Race 3: 1 Giovinazzi; 2 Russell; 3 Albon; 4 Leclerc; 5 Jensen; 6 Ferrucci
Standings: Leclerc, 269.5; Giovinazzi, 227; Rosenqvist, 203; Dennis, 189; Russell, 120; Gunther, 111.5
Next round: Zandvoort (11-12 July)
MSA Formula – Round 5/10 – Croft, United Kingdom
Rookie stars Lando Norris and Dan Ticktum clash on final corner of first race, leading to the former’s retirement, the latter’s exclusion, but that was later appealed. After Racing Steps Foundation driver Josh Smith gets first win in reverse-grid race, Fortec team-mate Ticktum wins race three after keeping Norris and points leader Ricky Collard at bay.
Race 1: 1 Ticktum; 2 Fielding; 3 Collard; 4 Reddy; 5 Richardson; 6 Leist
Race 2: 1 Smith; 2 Herta; 3 Richardson; 4 Fielding; 5 Leist; 6 Reddy
Race 3: 1 Ticktum; 2 Collard; 3 Norris; 4 Fielding; 5 Florescu; 6 Richardson
Standings: Collard, 209; Ticktum, 205; Norris, 191; Leist, 158; Fielding, 129; Mitchell/Herta, 99
Next round: Snetterton (8-9 August)
Italian F4 – Round 3/8 – Imola, Italy
Ralf Aron takes the Italian F4 lead back off Prema team-mate Guan Yu Zhou with two wins at Imola, with Zhou settling for second in both races. Both fail to score in race two though, Zhou after a crash and Aron due to a penalty for overtaking under yellow flags. David Beckmann fights back from qualifying exclusion to win reverse grid race.
Race 1: 1 Aron; 2 Zhou; 3 Shwartzman; 4 Sato; 5 Baruch; 6 Siebert
Race 2: 1 Beckmann; 2 Siebert; 3 Baruch; 4 Shwartzman; 5 Shlom; 6 Hoti
Race 3: 1 Aron; 2 Zhou; 3 Vieira; 4 Siebert; 5 Ortmann; 6 Mauron
Standings: Aron 150; Zhou 135; Shwartzman 78; Beckmann 68; Vieira 60; Baruch 60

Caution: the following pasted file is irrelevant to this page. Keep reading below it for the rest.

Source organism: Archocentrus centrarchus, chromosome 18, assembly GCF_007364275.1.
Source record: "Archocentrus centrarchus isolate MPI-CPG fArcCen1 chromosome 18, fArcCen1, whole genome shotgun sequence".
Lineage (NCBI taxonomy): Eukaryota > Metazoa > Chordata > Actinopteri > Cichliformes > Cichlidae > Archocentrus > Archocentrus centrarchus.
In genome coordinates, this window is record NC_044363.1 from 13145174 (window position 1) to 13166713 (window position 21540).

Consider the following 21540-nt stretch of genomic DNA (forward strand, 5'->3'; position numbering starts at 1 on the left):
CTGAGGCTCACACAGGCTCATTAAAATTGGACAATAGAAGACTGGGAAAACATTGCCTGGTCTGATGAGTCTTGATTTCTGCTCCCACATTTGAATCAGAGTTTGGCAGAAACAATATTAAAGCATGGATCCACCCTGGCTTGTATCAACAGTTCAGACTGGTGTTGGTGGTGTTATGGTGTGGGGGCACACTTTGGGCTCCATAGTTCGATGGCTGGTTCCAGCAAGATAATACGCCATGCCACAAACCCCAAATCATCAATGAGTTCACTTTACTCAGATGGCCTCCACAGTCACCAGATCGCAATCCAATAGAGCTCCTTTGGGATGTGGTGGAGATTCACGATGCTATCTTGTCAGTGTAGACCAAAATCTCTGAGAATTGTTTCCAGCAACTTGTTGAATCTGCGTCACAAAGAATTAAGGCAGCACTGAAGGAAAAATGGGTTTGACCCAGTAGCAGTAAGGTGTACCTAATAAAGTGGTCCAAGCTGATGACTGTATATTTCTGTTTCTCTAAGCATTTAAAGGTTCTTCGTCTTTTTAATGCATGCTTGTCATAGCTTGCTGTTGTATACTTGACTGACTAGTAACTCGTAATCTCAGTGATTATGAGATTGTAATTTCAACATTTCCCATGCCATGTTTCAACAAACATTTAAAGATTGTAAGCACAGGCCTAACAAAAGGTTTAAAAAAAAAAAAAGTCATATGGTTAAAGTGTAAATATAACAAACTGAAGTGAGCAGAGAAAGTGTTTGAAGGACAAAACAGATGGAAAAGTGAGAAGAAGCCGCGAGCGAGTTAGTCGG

Next round: Mugello (11-12 July)
Japanese F3 – Round 5/8 – Okayama, Japan
Mitsunori Takaboshi ends TOM’s victory streak by winning both races. With second place on both occasions, Kenta Yamashita takes the championship lead away from team-mate Nick Cassidy, who is twice denied a podium finish by Nissan ace Lucas Ordonez.
Race 1: 1 Takaboshi; 2 Yamashita; 3 Ordonez; 4 Fukuzumi; 5 Cassidy; 6 Ishikawa
Race 2: 1 Takaboshi; 2 Yamashita; 3 Ordonez; 4 Cassidy; 5 Fukuzumi; 6 Ishikawa
Standings: Yamashita, 81; Cassidy, 77; Takaboshi, 76; Ordonez, 28; Fukuzumi, 28; Takahashi, 17
Next round: Fuji (18-19 July)
Brazilian F3 – Round 3/8 – Santa Cruz, Brazil
On the weekend his brother Nelson wins the inaugural Formula E title, 16-year-old Pedro Piquet (fresh from an appearance in the Porsche Supercup in Austria) dominates both races. That moves the defending champion into the points lead after a mixed start, as erstwhile leaders?Matheus Iorio and Rodrigo Baptista have poor weekends.
Race 1: 1 Piquet; 2 Cardoso; 3 Cunha; 4 Fortunato; 5 Muniz; 6 Verra
Race 2: 1 Piquet; 2 Cunha; 3 Dapero; 4 Iorio; 5 Bandeira; 6 Samaia
Standings: Piquet, 63; Iorio, 55; Baptista, 41; Cunha, 41; Fortunato, 35; Hahn, 17
Next round: Curitiba (1-2 August)
Formula Renault Argentina ? Round 5/12 ? Rafaela, Argentina
Martin Moggia extends his points advantage with his fifth win from as many rounds in race two, after beaten to the win in race one by Emiliano Marino who takes second in standings from Marcelo Ciarrocchi, who fails to finish race one and is disqualified from race two
Race 1: 1 Marino; 2 Moggia, 3 Cabrera; 4 Cavagnero; 5 Rolando; 6 Conci
Race 2: 1 Moggia; 2 Cazal; 3 Cavagnero; 4 Conci; 5 Cabrera; 6 Marino
Standings: Moggia, 169; Marino, 120; Ciarrochi, 106; Dominici, 84; Cabrera, 68; Lima, 52
Next round: San Juan (25-26 July)